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Dogs have used their incredible sense of smell to help us find missing people, bombs, corpses, and drugs; detect diseases like cancer; and even aid conservation efforts by sniffing out koala poop. Now, their powerful noses may inspire better tools to detect traces of explosives, drugs, and other substances.

It turns out that dogs sniff in such a way that scent-filled air is pulled towards their nostrils as they exhale. In an experiment published Thursday in Scientific Reports, scientists managed to copy this skill. When a chemical detector was fitted with an attachment that let it “sniff” like a dog, it became better at picking up traces of the explosive TNT.

“You start reaching out and kind of pulling this vapor to the inlet,” says coauthor Matthew Staymates, a mechanical engineer at the National Institute of Standards and Technology in Gaithersburg, Maryland. Sniffing may “improve our ability to get the sample from the air to our analyzer.”

Dogs can pick up whiffs of scent far too faint for a human to detect. The canine nose is packed with hundreds of millions more olfactory receptors than we have.

But what happens outside of a dog’s nose while she smells is important, too. To examine the aerodynamics of dog sniffing, Staymates and his colleagues made a 3D printed model of a female Labrador retriever’s nose. The snout was fitted with a piston-cylinder device, allowing it to mimic a dog’s inhalations and exhalations. “It sounds just like a dog sniffing,” Staymates says.

Using a technique called schlieren imaging, the researchers could see wafting vapors as a sniff pulled them in (you can see this in the video below, which shows the 3D printed schnoz inspecting acetone-soaked foam).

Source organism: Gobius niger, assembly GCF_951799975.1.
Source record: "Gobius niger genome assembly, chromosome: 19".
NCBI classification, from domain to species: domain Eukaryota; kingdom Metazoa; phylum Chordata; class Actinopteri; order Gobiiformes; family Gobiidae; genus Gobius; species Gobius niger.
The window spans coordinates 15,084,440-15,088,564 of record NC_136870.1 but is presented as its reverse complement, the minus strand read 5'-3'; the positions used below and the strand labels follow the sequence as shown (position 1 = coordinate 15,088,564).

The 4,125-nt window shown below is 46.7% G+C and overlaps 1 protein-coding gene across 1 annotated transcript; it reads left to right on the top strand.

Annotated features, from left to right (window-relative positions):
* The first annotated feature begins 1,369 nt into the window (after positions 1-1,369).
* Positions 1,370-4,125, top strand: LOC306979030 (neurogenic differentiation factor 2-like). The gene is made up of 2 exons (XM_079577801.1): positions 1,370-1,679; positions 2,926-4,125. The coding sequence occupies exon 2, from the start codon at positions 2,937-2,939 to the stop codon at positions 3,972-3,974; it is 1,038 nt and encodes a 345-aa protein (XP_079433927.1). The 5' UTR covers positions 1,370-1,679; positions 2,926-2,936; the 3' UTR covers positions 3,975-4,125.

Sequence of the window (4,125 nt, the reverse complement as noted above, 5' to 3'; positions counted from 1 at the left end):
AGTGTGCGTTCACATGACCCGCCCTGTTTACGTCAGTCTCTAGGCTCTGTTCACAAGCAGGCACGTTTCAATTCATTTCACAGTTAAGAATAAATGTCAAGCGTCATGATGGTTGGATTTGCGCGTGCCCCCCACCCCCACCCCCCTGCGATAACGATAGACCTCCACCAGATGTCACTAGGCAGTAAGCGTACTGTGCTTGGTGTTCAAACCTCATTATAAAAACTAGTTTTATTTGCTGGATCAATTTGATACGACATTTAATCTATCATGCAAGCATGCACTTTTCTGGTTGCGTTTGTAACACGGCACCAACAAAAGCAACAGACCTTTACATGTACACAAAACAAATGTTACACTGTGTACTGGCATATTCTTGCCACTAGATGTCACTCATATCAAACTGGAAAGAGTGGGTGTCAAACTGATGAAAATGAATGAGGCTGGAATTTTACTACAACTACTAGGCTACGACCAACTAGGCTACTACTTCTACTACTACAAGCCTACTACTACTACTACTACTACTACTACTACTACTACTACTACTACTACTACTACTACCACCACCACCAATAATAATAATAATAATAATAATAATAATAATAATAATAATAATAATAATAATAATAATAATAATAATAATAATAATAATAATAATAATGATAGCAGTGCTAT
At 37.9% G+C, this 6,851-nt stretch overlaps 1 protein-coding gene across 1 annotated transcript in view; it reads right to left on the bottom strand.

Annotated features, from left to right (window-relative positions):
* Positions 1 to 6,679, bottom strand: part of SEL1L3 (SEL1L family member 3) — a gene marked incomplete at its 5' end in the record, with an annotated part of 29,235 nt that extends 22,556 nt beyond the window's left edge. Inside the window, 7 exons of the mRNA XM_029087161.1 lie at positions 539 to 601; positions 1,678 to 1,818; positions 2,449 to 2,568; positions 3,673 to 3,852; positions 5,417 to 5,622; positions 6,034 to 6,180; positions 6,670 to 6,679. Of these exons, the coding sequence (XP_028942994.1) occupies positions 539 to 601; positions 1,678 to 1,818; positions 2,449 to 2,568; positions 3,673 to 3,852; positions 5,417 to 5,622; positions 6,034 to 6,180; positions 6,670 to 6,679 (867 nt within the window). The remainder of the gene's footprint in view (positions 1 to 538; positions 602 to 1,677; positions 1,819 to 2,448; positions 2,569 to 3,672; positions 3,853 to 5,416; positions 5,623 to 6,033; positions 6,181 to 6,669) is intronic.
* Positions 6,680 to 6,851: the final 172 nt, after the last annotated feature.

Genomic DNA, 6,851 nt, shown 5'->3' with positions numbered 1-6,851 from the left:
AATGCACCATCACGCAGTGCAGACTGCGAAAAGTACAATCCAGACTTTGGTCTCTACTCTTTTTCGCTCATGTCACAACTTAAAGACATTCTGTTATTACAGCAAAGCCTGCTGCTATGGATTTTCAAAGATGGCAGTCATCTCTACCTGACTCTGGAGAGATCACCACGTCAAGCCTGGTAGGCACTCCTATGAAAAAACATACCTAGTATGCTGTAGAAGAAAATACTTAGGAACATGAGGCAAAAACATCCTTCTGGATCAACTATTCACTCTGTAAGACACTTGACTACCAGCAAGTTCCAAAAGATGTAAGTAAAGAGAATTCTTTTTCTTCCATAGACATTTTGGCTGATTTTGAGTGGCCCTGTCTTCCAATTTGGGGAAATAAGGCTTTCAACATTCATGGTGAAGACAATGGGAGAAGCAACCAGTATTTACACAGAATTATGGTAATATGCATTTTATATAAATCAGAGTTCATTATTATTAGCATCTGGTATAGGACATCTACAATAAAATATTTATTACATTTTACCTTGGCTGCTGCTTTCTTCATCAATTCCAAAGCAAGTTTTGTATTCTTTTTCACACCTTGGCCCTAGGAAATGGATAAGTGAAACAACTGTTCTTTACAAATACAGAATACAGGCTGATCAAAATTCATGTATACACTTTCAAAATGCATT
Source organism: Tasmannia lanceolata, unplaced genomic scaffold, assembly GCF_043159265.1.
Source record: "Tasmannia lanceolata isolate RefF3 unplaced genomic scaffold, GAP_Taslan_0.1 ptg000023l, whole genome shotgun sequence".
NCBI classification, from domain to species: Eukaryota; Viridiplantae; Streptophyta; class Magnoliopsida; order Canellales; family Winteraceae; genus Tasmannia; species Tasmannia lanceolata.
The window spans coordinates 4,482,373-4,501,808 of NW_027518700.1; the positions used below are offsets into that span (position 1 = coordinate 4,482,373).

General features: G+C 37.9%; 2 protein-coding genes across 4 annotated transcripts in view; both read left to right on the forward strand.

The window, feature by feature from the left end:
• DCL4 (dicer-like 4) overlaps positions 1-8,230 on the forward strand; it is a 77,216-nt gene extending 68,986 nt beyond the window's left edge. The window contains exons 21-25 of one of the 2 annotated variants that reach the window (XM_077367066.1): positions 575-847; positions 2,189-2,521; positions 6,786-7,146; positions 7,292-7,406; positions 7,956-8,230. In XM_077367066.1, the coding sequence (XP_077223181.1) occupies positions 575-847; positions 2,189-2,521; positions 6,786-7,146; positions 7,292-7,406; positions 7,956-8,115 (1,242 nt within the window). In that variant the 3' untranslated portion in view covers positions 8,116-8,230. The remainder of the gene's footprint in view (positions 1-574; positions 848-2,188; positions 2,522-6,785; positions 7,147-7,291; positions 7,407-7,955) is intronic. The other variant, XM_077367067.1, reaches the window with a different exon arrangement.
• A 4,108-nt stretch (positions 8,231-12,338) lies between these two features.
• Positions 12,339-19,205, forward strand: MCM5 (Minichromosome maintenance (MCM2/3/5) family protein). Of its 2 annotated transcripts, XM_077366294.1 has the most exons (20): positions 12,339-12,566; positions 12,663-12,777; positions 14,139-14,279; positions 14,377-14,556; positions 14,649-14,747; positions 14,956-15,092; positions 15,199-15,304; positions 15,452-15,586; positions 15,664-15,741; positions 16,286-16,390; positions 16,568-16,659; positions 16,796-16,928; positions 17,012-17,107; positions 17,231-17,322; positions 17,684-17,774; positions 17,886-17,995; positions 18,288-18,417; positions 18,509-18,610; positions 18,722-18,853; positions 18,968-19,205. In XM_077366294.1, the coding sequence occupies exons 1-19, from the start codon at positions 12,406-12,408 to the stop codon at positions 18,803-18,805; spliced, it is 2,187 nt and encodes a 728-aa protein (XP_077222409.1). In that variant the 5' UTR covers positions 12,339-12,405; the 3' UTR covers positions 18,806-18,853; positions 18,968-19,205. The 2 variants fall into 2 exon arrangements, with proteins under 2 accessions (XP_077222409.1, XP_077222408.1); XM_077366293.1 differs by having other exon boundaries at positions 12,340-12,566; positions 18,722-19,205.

Dogs sniff about five times per second. Each time he breathes out, a dog sends little jets of air down and towards his rear. These jets draw fresh air back towards the dog’s nose. “He’s literally reaching out in front of him and pulling kind of a plug of new air towards himself,” Staymates says.

The way dogs sniff summons air that would otherwise stay out of their nostrils’ reach. The 3D printed nose was better at detecting odors when it actively sniffed than when it just sucked in air “as if it had infinite lung capacity,” Staymates says.

The chemical detectors we currently use sample air by pulling it in continuously. “If I’m just inhaling, my ability to grab a vapor molecule that’s floating around is kind of limited,” Staymates says. “They’re passive samplers.”

Encouraged by the fake nose’s success, he and his team designed a pair of little air jets to clip onto a commercially available chemical detector. The jets “are acting like two nostrils, pulsing air in one direction just like the dog does,” Staymates says.

The chemical detector was up to 16 times more effective at detecting TNT it “sniffed” instead of inhaling.

The jets weren’t much help when the detector was very near the vapor source (a can of gelatin laced with a small amount of TNT). At close range, they actually blew the vapors away. But the farther away the can was, the more the detector improved upon traditional technology.

“We’re not proposing that the next generation of vapor detectors have something that looks like nostrils of a dog on it,” Staymates says. But “there might be a smarter way to do it by controlling the airflow and almost forcing air to brush across the surface of these sensors, instead of just waiting for something to magically land on it.”

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